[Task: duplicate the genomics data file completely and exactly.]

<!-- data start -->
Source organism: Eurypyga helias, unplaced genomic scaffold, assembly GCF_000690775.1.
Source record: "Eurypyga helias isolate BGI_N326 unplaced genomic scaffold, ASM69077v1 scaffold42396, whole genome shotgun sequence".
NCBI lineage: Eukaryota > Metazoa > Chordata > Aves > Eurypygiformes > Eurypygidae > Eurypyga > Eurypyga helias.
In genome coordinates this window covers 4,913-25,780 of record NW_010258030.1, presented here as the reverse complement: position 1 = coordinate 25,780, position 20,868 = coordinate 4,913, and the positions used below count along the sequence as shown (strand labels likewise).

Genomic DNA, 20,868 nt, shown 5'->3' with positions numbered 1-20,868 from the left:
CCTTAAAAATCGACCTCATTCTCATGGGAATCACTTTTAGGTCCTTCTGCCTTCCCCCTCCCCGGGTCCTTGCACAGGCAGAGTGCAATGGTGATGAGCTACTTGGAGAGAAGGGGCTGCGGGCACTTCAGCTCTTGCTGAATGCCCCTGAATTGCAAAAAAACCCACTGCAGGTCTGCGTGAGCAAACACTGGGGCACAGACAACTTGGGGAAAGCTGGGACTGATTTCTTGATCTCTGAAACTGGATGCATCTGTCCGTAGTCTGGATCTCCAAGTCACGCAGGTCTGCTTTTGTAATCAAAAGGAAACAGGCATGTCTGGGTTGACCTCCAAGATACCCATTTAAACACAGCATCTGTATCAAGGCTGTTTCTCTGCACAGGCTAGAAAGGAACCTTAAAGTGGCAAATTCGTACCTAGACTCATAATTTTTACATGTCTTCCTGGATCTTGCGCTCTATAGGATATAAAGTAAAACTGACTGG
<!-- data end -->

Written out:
Source organism: Eurypyga helias, unplaced genomic scaffold, assembly GCF_000690775.1.
Source record: "Eurypyga helias isolate BGI_N326 unplaced genomic scaffold, ASM69077v1 scaffold42396, whole genome shotgun sequence".
NCBI lineage: Eukaryota > Metazoa > Chordata > Aves > Eurypygiformes > Eurypygidae > Eurypyga > Eurypyga helias.
In genome coordinates this window covers 4,913-25,780 of record NW_010258030.1, presented here as the reverse complement: position 1 = coordinate 25,780, position 20,868 = coordinate 4,913, and the positions used below count along the sequence as shown (strand labels likewise).

Genomic DNA, 20,868 nt, shown 5'->3' with positions numbered 1-20,868 from the left:
CCTTAAAAATCGACCTCATTCTCATGGGAATCACTTTTAGGTCCTTCTGCCTTCCCCCTCCCCGGGTCCTTGCACAGGCAGAGTGCAATGGTGATGAGCTACTTGGAGAGAAGGGGCTGCGGGCACTTCAGCTCTTGCTGAATGCCCCTGAATTGCAAAAAAACCCACTGCAGGTCTGCGTGAGCAAACACTGGGGCACAGACAACTTGGGGAAAGCTGGGACTGATTTCTTGATCTCTGAAACTGGATGCATCTGTCCGTAGTCTGGATCTCCAAGTCACGCAGGTCTGCTTTTGTAATCAAAAGGAAACAGGCATGTCTGGGTTGACCTCCAAGATACCCATTTAAACACAGCATCTGTATCAAGGCTGTTTCTCTGCACAGGCTAGAAAGGAACCTTAAAGTGGCAAATTCGTACCTAGACTCATAATTTTTACATGTCTTCCTGGATCTTGCGCTCTATAGGATATAAAGTAAAACTGACTGG